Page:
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|Address:||5-7 Blandford Street, London W1U 3DB|
|Tel:||020 3589 2099|
|Price: £60.00||Wine: £16.80||Champagne: £65.00|
|Opening Hours:||Mon-Sun 12N-2.45pm (Sat -2.30pm Sun -3.30pm) Mon-Sat 6-10.45pm|
1 of 1 people found this review helpful.
The proposition was simple: choose a restaurant, book it for dinner for two and Square Meal would put down £250 towards it (the prize, along with a splendid bottle of Martell XO cognac for a previous review). The mind-bending task though was to choose the restaurant. I didn’t want somewhere with some celebrity chef’s name above the door who would, most likely, be in LA or Tokyo overseeing some far-flung outpost of his empire. I also wanted somewhere I’d not been to before. So I opted for L’Autre Pied in Marylebone. Foodie friends spoke highly of it, I’ve long loved its sister, Pied à Terre and, being of sentimental bent, the fact that it occupies what used to be Stephen Bull was a major plus – I virtually used to live there.
£250 is quite a healthy sum for dinner and I didn’t want simply to blow it on the wine’s mark-up so opted for the eight-course Tasting Menu (£62). A warm welcome and a glass of fizz on the house started the evening off promisingly even though we did appear to tucked away on a corner (company arrived in the form of a young couple more intent of feasting on each other than what the chef was sending their way; mercifully they calmed down when their friends arrived). Plentiful bread was offered frequently. I left the wine decisions to the sommelier.
A large glass of Gavi di Gavi accompanied a little tomato salad with gazpacho and lemon oil, then followed asparagus with mushroom beignets, and a gorgeous velouté of courgette, grass green with basil oil, and poured over a little pile of black olives, toasted hazlenuts and feta. A fish course of perfectly roast cod (just translucent) was accompanied by two little artichoke hearts. We moved to a terrific bottle of a Catalan red (Portal del Priorat Negre de Negres) for the meat – a perfectly cooked, and melting, pressed piece of suckling pig, the crackling as thin and crisp as the caramelised top of a crème brulée. (I could have eaten it twice over). A platter of six different French and English cheeses took care of the remainder of the red. To accompany the two puds, the sommelier brought us a different glass of sweet wine each (one Austrian, one French – the latter more complex but the former richly intense and very sweet). It helped the lemon possett and dreamy custard tart down a treat.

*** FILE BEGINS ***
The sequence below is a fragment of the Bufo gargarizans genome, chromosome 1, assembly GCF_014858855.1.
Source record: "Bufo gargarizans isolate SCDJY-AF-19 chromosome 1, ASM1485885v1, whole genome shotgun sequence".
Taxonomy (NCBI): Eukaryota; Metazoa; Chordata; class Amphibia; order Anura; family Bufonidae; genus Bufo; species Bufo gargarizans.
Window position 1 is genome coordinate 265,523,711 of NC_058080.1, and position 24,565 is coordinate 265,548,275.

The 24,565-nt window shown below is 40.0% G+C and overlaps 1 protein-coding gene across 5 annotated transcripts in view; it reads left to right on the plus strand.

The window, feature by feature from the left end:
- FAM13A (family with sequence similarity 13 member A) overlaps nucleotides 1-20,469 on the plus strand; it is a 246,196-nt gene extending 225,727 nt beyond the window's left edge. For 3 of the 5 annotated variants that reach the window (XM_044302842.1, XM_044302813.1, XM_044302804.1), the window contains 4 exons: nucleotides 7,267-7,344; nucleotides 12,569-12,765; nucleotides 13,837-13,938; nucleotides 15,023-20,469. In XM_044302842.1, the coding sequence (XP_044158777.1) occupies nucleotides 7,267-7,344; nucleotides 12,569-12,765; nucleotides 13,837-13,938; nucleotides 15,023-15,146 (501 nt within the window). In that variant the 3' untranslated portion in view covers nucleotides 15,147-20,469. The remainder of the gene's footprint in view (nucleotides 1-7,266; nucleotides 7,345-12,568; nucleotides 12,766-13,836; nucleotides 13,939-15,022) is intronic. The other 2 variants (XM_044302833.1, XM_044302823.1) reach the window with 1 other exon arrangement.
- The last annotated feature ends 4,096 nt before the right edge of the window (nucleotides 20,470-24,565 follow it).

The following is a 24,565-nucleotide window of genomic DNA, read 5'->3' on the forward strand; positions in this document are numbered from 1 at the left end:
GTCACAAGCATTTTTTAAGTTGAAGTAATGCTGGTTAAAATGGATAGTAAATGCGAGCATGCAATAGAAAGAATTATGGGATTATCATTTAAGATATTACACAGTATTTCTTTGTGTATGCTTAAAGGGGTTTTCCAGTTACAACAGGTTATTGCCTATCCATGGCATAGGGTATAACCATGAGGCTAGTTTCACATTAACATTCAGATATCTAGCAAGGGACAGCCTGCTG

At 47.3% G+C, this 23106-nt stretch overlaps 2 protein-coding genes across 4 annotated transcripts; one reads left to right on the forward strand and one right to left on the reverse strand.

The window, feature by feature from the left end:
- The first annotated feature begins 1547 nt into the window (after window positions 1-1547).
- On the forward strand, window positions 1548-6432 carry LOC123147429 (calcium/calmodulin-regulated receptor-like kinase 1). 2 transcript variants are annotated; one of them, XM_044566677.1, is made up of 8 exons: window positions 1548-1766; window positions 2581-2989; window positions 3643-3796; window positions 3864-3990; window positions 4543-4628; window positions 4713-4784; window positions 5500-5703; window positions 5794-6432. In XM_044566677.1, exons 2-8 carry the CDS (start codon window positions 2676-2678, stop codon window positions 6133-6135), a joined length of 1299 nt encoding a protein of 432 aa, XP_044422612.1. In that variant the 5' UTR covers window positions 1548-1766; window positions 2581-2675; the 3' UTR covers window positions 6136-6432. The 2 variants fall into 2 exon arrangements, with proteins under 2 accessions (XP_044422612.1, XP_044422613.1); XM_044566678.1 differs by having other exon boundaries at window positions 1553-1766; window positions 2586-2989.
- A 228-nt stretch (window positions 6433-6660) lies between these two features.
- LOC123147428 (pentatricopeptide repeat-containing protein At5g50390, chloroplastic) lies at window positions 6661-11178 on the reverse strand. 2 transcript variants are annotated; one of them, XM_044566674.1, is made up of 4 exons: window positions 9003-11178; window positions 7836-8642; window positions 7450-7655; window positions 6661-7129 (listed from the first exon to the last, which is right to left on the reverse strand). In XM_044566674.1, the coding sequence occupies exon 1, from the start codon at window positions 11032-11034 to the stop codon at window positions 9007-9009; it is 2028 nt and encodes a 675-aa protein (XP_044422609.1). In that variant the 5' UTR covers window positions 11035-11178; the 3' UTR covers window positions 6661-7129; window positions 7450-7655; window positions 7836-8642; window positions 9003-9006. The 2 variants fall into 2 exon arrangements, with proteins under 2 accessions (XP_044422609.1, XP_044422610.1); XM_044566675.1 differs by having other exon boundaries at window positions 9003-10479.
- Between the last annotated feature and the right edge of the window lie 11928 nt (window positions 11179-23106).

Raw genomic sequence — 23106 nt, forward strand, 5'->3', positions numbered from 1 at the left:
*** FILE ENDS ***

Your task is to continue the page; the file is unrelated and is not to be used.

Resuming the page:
The menu was perfectly judged: ideally proportioned, as full of variety as one could have hoped for and the finale (the custard tart with a passion-fruit cream) was heavenly and truly comforting – with a sweetness that left one happy and satisfied. When I inquired whether we owed them anything we were informed that we’d spend £249! The staff was terrific, the manager friendly and enthusiastically knowledgeable about the food, and the sommelier (French) was clearly a master of his art. The decor is stylish and quietly modern. All in all, a wonderful meal and Stephen Bull must be happy that his old premises lives on and still offers food of a gloriously high standard that’s also mindful of the changing seasons. Next time, I'll pay the bill myself – with pleasure!